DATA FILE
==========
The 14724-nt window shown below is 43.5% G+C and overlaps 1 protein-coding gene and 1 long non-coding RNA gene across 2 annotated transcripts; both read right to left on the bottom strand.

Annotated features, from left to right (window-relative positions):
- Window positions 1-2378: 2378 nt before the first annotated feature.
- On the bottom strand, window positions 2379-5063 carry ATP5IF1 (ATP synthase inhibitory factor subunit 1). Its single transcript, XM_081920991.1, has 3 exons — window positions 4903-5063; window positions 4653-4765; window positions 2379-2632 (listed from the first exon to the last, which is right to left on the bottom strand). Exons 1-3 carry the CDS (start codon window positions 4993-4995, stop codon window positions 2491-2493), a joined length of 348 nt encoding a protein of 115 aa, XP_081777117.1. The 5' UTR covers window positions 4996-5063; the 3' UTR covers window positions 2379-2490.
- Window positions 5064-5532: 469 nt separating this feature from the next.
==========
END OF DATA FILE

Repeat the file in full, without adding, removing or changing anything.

The 14724-nt window shown below is 43.5% G+C and overlaps 1 protein-coding gene and 1 long non-coding RNA gene across 2 annotated transcripts; both read right to left on the bottom strand.

Annotated features, from left to right (window-relative positions):
- Window positions 1-2378: 2378 nt before the first annotated feature.
- On the bottom strand, window positions 2379-5063 carry ATP5IF1 (ATP synthase inhibitory factor subunit 1). Its single transcript, XM_081920991.1, has 3 exons — window positions 4903-5063; window positions 4653-4765; window positions 2379-2632 (listed from the first exon to the last, which is right to left on the bottom strand). Exons 1-3 carry the CDS (start codon window positions 4993-4995, stop codon window positions 2491-2493), a joined length of 348 nt encoding a protein of 115 aa, XP_081777117.1. The 5' UTR covers window positions 4996-5063; the 3' UTR covers window positions 2379-2490.
- Window positions 5064-5532: 469 nt separating this feature from the next.